I know that during some ultra-endurance running and triathlon events, the competitors are weighed to make sure they haven't lost too much body weight during the competition. If they have lost too much weight (mostly fluid loss), they are not allowed to continue. Also, some runners wear pulse rate monitors to guide them in their training. A wireless pulse rate and body temperature monitor would allow trainers to identify football players at risk for heat exhaustion and stroke.
League must take harder look at supplements
I think there are several things that need to change with the way training camp is held. First of all, if we really look at what these players are taking (supplements), it probably includes fat burners or energy pills, which contain caffeine and other dehydrating substances that have been known to cause heart failure or even heat exhaustion. When I played ball, we where encouraged not to take these supplements during the hot times of the year. You can be in the best shape of your life and one of these supplements can cause a severe breakdown or overheating of the body. I think the NFL should look into this and see about making them illegal or at least ban players from taking them during training camp. Another thing that should change is when the practices are held. Why not have them at 5 a.m. and at 9 p.m. At least then players won't be beaten down by the sun and the overall temperature will be cooler. An argument against this might be that the players will not be used to the heat, but when are they ever used to it?
Push season back
The only real answer is to push back the start of training camps, and in turn, the NFL season. Do you think players would rather play in August or January? If you limit practices or ease the pace of training camps, you are only putting a band-aid over the problem. If players were to practice inside, it would only be a matter of time before this happened in a game. I believe the temperature of the Dallas Cowboys' opener last year was around 140 degrees on the field. That is ridiculous. What would be the harm of postponing the season one month? Would the NFL die if camps opened on September 1 instead of July 29? Would football fans not watch the Super Bowl in late February? I seriously doubt it.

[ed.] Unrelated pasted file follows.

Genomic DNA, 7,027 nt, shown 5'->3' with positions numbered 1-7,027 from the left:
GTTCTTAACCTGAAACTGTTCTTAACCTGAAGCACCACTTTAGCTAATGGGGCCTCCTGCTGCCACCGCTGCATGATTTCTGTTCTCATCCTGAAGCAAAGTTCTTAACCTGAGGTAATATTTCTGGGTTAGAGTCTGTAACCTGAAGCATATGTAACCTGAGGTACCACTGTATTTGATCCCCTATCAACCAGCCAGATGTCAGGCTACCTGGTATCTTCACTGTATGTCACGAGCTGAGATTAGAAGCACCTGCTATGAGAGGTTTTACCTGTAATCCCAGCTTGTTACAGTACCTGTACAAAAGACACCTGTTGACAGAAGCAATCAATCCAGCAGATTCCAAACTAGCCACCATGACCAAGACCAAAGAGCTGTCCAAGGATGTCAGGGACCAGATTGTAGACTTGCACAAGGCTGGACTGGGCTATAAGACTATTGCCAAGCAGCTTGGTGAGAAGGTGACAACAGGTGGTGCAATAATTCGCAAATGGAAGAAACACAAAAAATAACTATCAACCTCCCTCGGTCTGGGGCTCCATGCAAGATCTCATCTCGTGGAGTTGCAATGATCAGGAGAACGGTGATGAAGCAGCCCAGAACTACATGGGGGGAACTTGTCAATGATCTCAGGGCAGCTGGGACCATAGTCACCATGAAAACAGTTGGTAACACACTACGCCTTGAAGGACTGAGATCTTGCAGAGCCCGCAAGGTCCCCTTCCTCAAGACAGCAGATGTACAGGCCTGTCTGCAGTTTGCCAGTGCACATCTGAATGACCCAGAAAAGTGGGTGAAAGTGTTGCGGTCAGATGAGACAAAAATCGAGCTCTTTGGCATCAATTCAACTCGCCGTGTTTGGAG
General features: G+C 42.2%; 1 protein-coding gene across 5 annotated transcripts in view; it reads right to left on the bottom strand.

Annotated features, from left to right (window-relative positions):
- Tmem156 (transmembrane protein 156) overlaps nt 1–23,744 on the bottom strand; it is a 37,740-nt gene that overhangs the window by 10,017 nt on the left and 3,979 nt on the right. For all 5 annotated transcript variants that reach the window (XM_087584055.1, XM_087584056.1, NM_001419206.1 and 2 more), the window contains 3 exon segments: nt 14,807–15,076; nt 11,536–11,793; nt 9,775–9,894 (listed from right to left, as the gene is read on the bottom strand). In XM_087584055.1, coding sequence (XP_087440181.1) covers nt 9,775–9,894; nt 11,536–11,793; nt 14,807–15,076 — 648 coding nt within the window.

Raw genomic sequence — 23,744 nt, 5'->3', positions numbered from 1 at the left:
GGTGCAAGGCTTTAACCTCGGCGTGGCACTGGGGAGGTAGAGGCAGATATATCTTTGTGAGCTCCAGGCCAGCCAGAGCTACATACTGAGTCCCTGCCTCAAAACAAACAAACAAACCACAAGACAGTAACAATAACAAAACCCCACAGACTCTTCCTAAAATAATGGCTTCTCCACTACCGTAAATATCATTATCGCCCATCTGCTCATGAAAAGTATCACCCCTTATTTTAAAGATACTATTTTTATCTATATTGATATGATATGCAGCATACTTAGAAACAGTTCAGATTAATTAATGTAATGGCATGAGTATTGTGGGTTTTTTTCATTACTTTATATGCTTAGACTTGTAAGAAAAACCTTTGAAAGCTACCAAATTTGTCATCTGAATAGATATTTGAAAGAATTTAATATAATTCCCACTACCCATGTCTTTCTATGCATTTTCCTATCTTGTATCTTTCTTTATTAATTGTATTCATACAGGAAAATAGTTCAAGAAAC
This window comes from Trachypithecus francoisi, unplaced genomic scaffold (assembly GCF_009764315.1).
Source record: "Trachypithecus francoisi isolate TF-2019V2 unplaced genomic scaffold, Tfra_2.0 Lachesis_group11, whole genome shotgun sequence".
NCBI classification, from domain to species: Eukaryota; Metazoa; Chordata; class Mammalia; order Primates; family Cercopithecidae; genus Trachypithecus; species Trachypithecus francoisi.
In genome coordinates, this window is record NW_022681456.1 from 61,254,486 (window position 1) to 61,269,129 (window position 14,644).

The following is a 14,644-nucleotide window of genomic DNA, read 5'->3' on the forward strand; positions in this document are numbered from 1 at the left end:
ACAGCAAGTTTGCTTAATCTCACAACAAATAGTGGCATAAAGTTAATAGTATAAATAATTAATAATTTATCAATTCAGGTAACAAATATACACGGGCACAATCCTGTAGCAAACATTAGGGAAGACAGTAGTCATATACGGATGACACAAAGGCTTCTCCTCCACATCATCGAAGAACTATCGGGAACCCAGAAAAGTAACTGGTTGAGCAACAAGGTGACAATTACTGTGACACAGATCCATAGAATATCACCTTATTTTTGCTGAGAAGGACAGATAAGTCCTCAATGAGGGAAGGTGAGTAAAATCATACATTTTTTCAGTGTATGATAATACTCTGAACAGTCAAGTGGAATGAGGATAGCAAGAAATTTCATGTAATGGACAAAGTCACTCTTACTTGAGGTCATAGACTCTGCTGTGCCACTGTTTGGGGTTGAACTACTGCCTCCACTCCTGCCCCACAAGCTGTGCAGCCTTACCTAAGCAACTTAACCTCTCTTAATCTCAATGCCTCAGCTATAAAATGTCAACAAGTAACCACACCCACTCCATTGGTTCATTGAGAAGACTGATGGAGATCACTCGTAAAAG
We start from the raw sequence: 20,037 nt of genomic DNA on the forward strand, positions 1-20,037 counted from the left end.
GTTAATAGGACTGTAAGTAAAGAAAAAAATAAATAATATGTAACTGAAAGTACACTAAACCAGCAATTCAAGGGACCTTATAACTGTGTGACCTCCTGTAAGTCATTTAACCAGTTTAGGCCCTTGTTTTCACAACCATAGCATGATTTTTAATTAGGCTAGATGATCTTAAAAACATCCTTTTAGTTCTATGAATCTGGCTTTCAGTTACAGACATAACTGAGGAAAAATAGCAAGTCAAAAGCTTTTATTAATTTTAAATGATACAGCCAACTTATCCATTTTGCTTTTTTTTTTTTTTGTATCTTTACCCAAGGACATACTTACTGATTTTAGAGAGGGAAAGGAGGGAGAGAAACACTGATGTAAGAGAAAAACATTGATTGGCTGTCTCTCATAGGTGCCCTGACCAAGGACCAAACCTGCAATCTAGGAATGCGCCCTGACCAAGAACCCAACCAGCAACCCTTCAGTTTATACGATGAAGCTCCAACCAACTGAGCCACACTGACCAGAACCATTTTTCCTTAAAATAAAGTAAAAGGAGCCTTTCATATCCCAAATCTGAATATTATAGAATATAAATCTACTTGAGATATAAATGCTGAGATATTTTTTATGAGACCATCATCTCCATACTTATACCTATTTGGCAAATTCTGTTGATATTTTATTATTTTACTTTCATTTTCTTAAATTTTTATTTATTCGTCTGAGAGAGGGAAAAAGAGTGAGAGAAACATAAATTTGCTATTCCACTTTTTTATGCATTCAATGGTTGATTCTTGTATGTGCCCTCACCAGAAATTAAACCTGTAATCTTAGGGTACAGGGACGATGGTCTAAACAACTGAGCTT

The Woodlands, Texas
Size must be examined
||It is not as if these guys have a warning light that goes off when they are in trouble. Sometimes the signs are subtle, but I believe someone should have caught it sooner. ”
||— Jay, Oaks, Okla.
Tragedies like this are going to keep happening as long as college and pro sports demand that athletes get bigger and stronger. The body type Korey Stringer had can't handle the rigors of training camp in that heat. Plus, no one should be out in 106-degree heat for an extended period of time. The Vikings missed some obvious signs of distress coming from Stringer in the two days leading up to his death.
League must step in for prideful players
I think the NFL needs to take steps to protect players. Perhaps something along the lines of what the military uses -- classifying days and activity levels may prevent another tragedy. I also think that players should also undergo a more extensive health evaluation. Football, and more specifically, pro football, is a big business and the investment in players needs to be safeguarded. Not only for the teams, but also for the players themselves. I think it is unrealistic that players should be expected to speak up simply because of the pressure that is put on them to perform and the ridicule that is given if a player appears 'soft' or unwilling to go that extra mile. That may sound ignorant or old-fashioned, but peer pressure is just as much of a motivator or deterrent to behavior in the NFL as it is with teens or any other group of people.
Hard work is part of the game
Yes, this is a tragedy and I am very upset by it. But as cold as it sounds, these are professionals and they should work as hard as they can and take as much pain as they can. I'm going to be a lineman at college this year and even in intense heat, I need to work as hard as I possibly can to get looked at. Korey had a very strong work ethic and, ultimately, that is what lead to his death. Even though he was a reputable professional, he wasn't going to sit out -- he was trying to improve so he could be the best lineman possible. It is a tragedy, but he died doing the best he could, and in that, I see much pride.
St. Paul, Minn.
My family and I went to Mankato Sunday night to see the players as they arrived for training camp. My two oldest boys, aged 9 and 7, were running around trying to get autographs from different players. We were fortunate enough to get Korey Stringer to take a picture with our boys that night. Needless to say, they were quite shaken when they learned of this tragedy. They are just glad that he was able to take a moment to truly make their day. Thanks, Korey.